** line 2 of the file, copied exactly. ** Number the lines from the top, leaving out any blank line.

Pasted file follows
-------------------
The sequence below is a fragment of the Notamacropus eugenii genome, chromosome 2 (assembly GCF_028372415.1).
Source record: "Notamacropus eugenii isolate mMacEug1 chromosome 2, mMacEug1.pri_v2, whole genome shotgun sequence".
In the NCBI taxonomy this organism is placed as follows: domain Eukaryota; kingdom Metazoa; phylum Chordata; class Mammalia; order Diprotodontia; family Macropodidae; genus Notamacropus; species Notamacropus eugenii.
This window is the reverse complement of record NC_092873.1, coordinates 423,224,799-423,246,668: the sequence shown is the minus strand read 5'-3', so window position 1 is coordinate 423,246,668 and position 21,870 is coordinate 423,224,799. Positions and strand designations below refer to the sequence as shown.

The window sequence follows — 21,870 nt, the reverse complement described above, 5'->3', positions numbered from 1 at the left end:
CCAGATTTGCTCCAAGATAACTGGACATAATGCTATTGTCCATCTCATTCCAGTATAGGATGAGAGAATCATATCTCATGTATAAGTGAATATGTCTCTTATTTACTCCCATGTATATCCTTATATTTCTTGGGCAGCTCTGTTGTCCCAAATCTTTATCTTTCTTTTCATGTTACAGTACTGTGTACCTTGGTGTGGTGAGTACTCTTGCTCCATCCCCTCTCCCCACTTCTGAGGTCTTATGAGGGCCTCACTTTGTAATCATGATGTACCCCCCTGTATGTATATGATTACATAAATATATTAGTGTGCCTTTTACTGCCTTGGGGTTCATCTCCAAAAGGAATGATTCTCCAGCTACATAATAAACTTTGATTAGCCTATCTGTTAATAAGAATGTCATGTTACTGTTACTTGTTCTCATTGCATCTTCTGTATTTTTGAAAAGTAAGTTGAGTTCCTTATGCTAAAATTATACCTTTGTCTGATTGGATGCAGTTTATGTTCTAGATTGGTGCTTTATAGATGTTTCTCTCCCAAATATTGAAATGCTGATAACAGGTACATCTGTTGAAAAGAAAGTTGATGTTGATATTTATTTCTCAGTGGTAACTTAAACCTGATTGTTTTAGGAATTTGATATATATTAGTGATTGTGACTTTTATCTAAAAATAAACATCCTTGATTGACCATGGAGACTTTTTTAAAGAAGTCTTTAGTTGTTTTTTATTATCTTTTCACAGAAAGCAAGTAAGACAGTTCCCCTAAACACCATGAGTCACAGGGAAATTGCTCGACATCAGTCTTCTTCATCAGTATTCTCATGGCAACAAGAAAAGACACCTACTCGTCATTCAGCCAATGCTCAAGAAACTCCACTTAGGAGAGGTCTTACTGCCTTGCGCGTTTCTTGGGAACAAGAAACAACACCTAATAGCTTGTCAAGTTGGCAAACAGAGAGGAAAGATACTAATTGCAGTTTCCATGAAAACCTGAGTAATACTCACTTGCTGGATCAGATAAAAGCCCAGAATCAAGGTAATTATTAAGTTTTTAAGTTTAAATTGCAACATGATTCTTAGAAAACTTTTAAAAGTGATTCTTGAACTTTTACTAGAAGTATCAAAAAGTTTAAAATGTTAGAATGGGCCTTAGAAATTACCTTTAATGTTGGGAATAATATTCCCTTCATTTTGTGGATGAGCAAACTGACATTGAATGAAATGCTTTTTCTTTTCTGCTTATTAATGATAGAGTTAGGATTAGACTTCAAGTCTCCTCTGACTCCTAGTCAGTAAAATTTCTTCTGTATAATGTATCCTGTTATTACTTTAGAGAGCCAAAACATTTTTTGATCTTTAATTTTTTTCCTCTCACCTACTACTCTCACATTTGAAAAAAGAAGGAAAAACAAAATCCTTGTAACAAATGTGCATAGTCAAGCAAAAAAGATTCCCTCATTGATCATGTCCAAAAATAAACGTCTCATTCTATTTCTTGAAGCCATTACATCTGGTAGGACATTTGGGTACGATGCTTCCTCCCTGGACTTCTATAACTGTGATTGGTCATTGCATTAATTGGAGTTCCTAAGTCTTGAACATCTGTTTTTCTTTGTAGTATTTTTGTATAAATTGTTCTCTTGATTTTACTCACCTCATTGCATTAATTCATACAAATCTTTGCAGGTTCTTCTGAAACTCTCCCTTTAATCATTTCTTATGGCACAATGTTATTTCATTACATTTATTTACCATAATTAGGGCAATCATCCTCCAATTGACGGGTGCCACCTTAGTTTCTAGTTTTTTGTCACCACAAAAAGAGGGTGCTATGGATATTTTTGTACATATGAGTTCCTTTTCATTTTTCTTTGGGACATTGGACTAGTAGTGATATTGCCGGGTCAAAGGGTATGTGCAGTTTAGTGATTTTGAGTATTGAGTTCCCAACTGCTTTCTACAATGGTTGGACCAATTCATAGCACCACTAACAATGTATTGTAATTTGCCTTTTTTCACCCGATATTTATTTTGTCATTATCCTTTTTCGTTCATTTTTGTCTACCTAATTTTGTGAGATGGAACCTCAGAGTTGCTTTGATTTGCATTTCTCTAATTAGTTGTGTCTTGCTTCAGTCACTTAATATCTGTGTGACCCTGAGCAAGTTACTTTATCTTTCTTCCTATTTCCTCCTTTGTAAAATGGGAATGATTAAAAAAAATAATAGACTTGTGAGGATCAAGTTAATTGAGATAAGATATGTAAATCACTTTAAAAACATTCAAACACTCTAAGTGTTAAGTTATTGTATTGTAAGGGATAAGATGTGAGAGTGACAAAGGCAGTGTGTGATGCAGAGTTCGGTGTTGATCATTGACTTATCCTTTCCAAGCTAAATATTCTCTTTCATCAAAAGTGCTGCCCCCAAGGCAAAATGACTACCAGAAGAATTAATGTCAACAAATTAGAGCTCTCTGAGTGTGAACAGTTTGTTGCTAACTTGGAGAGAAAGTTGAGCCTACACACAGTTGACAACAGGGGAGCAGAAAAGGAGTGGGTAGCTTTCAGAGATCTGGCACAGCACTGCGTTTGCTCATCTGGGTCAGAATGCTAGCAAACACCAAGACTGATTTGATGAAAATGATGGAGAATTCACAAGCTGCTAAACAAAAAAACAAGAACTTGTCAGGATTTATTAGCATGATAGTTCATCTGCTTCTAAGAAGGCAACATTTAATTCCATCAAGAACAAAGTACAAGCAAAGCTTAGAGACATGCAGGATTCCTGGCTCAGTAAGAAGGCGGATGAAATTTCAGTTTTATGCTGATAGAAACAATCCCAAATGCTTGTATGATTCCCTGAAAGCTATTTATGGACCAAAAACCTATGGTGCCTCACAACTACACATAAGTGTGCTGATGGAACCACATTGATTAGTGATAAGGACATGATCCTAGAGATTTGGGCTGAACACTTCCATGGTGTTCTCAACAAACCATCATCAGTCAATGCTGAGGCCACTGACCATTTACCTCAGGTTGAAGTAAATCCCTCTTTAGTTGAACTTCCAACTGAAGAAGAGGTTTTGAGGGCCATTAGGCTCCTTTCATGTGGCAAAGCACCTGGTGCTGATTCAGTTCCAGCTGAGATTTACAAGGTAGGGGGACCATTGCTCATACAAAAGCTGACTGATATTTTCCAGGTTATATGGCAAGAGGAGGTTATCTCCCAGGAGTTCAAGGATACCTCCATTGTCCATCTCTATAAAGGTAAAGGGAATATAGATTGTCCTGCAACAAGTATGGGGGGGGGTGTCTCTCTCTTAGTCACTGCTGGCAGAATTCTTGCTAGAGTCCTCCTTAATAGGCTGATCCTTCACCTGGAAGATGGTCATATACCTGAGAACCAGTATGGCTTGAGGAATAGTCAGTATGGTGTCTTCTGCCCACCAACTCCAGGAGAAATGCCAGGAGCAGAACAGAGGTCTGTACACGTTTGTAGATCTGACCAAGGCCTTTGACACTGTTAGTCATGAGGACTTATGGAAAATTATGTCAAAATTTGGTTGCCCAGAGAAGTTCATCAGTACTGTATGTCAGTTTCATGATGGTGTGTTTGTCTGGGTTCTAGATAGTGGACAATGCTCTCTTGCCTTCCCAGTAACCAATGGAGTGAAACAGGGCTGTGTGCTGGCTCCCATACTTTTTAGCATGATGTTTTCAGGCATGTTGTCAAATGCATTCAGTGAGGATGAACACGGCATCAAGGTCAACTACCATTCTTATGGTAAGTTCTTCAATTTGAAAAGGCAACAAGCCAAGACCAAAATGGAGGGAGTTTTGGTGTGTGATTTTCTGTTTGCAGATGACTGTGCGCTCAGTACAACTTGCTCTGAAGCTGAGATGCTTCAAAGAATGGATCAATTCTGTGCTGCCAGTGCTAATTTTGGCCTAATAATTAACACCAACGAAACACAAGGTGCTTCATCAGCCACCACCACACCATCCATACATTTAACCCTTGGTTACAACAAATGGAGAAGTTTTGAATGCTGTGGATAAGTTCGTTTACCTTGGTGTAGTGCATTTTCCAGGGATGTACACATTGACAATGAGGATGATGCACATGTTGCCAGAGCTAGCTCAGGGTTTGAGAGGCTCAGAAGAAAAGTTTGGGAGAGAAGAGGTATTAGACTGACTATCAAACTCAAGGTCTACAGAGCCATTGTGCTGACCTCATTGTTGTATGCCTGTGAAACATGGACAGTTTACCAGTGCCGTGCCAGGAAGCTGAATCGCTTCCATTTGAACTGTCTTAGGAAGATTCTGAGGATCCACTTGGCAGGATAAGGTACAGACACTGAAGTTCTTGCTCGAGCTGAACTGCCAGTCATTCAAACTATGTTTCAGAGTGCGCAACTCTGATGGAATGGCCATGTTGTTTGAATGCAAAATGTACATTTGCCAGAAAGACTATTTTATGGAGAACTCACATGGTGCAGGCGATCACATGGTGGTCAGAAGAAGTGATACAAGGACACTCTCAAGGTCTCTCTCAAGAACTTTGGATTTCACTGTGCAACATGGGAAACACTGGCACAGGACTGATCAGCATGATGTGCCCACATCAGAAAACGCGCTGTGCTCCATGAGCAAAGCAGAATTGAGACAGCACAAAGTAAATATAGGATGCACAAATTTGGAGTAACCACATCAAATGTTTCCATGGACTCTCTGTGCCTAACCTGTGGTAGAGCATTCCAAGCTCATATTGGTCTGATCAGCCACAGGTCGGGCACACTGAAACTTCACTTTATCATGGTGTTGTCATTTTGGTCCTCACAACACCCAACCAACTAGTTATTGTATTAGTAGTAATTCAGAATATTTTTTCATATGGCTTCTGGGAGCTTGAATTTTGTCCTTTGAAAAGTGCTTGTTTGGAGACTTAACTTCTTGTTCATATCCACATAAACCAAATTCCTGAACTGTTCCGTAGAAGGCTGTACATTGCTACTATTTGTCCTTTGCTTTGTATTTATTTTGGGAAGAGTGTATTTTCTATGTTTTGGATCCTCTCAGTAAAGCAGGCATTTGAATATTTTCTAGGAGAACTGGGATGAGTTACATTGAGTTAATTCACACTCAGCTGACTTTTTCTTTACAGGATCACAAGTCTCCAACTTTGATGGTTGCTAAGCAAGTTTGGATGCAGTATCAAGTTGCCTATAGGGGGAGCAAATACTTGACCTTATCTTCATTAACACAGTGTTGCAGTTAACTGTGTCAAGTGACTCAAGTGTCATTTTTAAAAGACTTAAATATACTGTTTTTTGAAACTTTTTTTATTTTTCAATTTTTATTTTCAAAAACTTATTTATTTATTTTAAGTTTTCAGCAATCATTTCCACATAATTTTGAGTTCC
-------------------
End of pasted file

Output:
Source record: "Notamacropus eugenii isolate mMacEug1 chromosome 2, mMacEug1.pri_v2, whole genome shotgun sequence".